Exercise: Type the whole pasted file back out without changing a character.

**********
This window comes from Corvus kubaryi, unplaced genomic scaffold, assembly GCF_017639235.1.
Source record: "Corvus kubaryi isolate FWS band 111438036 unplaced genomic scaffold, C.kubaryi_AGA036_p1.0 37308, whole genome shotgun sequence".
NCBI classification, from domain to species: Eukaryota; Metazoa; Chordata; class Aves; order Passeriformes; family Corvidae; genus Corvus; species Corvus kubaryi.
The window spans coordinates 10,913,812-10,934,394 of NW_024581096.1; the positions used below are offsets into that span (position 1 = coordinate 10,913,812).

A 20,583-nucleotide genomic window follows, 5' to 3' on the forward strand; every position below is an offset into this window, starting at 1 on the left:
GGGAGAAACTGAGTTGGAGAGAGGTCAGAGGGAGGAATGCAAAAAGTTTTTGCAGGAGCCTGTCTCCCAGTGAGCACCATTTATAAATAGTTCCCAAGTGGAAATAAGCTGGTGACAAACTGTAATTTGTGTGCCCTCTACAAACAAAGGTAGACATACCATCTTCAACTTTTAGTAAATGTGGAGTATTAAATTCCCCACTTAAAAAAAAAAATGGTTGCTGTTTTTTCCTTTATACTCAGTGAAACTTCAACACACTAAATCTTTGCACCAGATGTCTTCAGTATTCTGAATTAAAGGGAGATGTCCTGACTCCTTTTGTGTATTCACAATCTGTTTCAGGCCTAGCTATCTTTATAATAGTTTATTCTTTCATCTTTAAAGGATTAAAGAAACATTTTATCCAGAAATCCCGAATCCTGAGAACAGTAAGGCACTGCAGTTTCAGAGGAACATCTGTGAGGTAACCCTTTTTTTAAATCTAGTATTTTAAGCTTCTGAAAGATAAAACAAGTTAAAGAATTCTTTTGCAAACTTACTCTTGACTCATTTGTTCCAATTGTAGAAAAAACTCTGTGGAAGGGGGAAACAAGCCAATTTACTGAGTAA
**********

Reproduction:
This window comes from Corvus kubaryi, unplaced genomic scaffold, assembly GCF_017639235.1.
Source record: "Corvus kubaryi isolate FWS band 111438036 unplaced genomic scaffold, C.kubaryi_AGA036_p1.0 37308, whole genome shotgun sequence".
NCBI classification, from domain to species: Eukaryota; Metazoa; Chordata; class Aves; order Passeriformes; family Corvidae; genus Corvus; species Corvus kubaryi.
The window spans coordinates 10,913,812-10,934,394 of NW_024581096.1; the positions used below are offsets into that span (position 1 = coordinate 10,913,812).

A 20,583-nucleotide genomic window follows, 5' to 3' on the forward strand; every position below is an offset into this window, starting at 1 on the left:
GGGAGAAACTGAGTTGGAGAGAGGTCAGAGGGAGGAATGCAAAAAGTTTTTGCAGGAGCCTGTCTCCCAGTGAGCACCATTTATAAATAGTTCCCAAGTGGAAATAAGCTGGTGACAAACTGTAATTTGTGTGCCCTCTACAAACAAAGGTAGACATACCATCTTCAACTTTTAGTAAATGTGGAGTATTAAATTCCCCACTTAAAAAAAAAAATGGTTGCTGTTTTTTCCTTTATACTCAGTGAAACTTCAACACACTAAATCTTTGCACCAGATGTCTTCAGTATTCTGAATTAAAGGGAGATGTCCTGACTCCTTTTGTGTATTCACAATCTGTTTCAGGCCTAGCTATCTTTATAATAGTTTATTCTTTCATCTTTAAAGGATTAAAGAAACATTTTATCCAGAAATCCCGAATCCTGAGAACAGTAAGGCACTGCAGTTTCAGAGGAACATCTGTGAGGTAACCCTTTTTTTAAATCTAGTATTTTAAGCTTCTGAAAGATAAAACAAGTTAAAGAATTCTTTTGCAAACTTACTCTTGACTCATTTGTTCCAATTGTAGAAAAAACTCTGTGGAAGGGGGAAACAAGCCAATTTACTGAGTAA